With that being said...
I used to shoot myself in the foot a lot because I had a difficult time being in the moment with my present experience.
- "This vacation is everything I want it to be, I won't ever have another one like it!"
- "I'm so lucky I booked this job, but if I don't book a better paying one my agent will drop me!"
- "I hope this friendship is forever because I could never imagine blankety-blank not being in my life."
In those instances, I failed to recognize that my whole future is still ahead of me. When you approach life with the confidence that "there's another train coming," the things you want come SO much easier. You've got NEW places to be, NEW things to do, and NEW people to see. What are you waiting for?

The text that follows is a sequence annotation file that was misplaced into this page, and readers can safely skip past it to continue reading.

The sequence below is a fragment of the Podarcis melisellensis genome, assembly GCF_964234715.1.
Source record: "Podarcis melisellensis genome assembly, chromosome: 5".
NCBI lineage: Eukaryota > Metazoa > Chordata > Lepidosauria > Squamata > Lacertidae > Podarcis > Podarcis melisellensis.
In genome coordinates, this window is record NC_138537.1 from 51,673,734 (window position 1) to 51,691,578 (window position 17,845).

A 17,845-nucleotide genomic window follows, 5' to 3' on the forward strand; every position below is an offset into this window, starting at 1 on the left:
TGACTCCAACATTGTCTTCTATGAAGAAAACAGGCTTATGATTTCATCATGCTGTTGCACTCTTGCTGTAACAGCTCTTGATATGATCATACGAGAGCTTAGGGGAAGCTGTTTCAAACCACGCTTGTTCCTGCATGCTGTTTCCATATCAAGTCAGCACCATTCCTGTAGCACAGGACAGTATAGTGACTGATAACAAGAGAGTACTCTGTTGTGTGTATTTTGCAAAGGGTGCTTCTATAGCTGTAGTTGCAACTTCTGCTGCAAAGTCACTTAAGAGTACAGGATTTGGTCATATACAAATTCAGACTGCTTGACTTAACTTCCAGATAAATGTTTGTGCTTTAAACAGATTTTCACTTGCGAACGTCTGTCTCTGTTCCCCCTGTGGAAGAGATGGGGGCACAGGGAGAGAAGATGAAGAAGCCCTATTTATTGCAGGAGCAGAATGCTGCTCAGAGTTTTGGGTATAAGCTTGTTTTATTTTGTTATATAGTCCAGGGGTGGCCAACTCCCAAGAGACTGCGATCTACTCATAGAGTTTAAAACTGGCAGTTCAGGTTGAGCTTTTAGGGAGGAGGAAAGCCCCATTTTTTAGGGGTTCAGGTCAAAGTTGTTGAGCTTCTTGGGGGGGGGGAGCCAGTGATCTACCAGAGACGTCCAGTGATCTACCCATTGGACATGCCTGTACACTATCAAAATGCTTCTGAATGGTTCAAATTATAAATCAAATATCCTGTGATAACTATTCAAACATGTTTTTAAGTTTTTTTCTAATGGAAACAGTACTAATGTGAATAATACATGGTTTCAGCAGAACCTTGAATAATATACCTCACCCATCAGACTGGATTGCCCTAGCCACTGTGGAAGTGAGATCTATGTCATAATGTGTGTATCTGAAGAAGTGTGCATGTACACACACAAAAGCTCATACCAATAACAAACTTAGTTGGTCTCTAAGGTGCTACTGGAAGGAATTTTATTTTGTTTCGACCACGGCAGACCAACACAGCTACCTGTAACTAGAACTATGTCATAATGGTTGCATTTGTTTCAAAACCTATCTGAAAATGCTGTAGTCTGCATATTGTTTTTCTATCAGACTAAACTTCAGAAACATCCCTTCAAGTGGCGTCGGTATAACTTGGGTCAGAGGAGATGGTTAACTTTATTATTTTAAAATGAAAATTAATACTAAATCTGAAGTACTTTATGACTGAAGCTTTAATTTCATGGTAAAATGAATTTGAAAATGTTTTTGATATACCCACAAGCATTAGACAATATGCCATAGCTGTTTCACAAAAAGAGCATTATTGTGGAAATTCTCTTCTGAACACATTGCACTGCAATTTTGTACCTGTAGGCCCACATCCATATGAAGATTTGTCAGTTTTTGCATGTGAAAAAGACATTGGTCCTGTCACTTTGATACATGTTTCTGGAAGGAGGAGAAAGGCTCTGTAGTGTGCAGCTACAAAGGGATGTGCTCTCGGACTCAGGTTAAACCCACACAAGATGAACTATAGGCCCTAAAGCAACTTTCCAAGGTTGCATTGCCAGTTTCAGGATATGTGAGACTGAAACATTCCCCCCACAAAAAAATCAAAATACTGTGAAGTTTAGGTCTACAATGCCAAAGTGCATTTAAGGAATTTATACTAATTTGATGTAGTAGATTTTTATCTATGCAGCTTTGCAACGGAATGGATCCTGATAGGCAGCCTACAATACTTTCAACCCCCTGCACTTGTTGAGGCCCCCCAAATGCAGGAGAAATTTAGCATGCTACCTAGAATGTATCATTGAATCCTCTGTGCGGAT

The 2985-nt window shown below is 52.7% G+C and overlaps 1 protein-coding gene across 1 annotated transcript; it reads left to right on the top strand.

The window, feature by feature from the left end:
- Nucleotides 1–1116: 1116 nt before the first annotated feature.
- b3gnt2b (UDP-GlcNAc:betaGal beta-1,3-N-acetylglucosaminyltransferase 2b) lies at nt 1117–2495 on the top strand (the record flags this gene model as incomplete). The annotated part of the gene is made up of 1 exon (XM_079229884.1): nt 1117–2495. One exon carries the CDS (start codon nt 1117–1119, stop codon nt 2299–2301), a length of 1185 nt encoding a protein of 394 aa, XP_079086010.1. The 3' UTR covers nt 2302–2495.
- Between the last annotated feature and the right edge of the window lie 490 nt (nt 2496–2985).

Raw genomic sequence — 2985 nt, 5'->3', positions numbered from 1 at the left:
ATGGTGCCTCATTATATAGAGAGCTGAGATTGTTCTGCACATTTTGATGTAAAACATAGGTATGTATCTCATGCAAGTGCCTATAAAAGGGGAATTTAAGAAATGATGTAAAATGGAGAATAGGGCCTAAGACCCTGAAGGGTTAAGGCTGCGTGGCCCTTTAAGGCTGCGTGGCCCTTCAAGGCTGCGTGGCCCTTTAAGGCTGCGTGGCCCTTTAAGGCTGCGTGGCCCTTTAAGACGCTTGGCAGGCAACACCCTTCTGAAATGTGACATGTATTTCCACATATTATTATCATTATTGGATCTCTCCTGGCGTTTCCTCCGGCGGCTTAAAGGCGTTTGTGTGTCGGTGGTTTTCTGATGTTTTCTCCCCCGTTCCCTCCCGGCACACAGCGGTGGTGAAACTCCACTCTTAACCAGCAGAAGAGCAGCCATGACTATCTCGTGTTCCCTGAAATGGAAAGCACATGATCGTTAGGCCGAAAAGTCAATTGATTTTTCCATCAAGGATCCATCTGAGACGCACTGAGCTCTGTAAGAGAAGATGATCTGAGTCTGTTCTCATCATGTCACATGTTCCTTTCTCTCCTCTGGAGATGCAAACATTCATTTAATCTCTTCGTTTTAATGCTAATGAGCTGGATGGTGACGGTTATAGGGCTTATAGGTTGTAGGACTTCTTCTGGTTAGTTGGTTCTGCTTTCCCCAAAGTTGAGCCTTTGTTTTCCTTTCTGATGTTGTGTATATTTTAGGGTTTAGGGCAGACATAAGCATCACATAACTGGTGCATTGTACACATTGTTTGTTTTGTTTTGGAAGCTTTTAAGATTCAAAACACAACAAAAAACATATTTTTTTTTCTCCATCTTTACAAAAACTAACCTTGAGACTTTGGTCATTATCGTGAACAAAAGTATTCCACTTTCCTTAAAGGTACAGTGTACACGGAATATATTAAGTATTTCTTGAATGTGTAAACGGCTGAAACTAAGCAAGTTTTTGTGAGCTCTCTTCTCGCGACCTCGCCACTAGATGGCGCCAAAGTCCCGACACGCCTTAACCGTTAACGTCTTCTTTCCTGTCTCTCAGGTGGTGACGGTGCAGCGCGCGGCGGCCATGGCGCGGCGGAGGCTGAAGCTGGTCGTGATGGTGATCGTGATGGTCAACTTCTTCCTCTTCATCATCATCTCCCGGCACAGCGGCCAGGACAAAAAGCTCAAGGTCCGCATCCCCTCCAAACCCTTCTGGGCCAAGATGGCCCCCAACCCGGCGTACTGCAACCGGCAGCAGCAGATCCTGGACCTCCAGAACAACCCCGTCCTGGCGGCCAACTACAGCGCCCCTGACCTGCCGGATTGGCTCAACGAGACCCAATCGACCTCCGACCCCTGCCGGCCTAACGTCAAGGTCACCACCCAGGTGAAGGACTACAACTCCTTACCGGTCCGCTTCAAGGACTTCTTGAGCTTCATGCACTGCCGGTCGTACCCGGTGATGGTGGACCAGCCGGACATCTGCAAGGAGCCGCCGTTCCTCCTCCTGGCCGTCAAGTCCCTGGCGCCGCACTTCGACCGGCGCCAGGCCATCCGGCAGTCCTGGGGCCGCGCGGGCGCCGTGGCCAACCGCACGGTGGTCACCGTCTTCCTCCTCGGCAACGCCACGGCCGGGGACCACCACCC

An ending means a new beginning. It means freedom. We heard many of these types of stories after the financial collapse in 2008: A bankers loses his/her job so he/she reverts back to what he/she always wanted to do - be it opening a cupcake shop, making wine, or home-schooling their kids. Now that's what I'm talking about.
That attitude also gives you the confidence to terminate a current experience that may not be working out because you know there is something better out there for you. Sometimes you do indeed need to create your own ending. People get stuck in miserable jobs, relationships, and god-awful apartments because they don't have the balls to call it quits and seek happiness elsewhere. Don't be that person! Do not be afraid of endings. They will happen whether you like it or not. The trick is learning how to deal with endings properly so you can move forward and on to your amazing future.
I wish you (and I) the best of luck.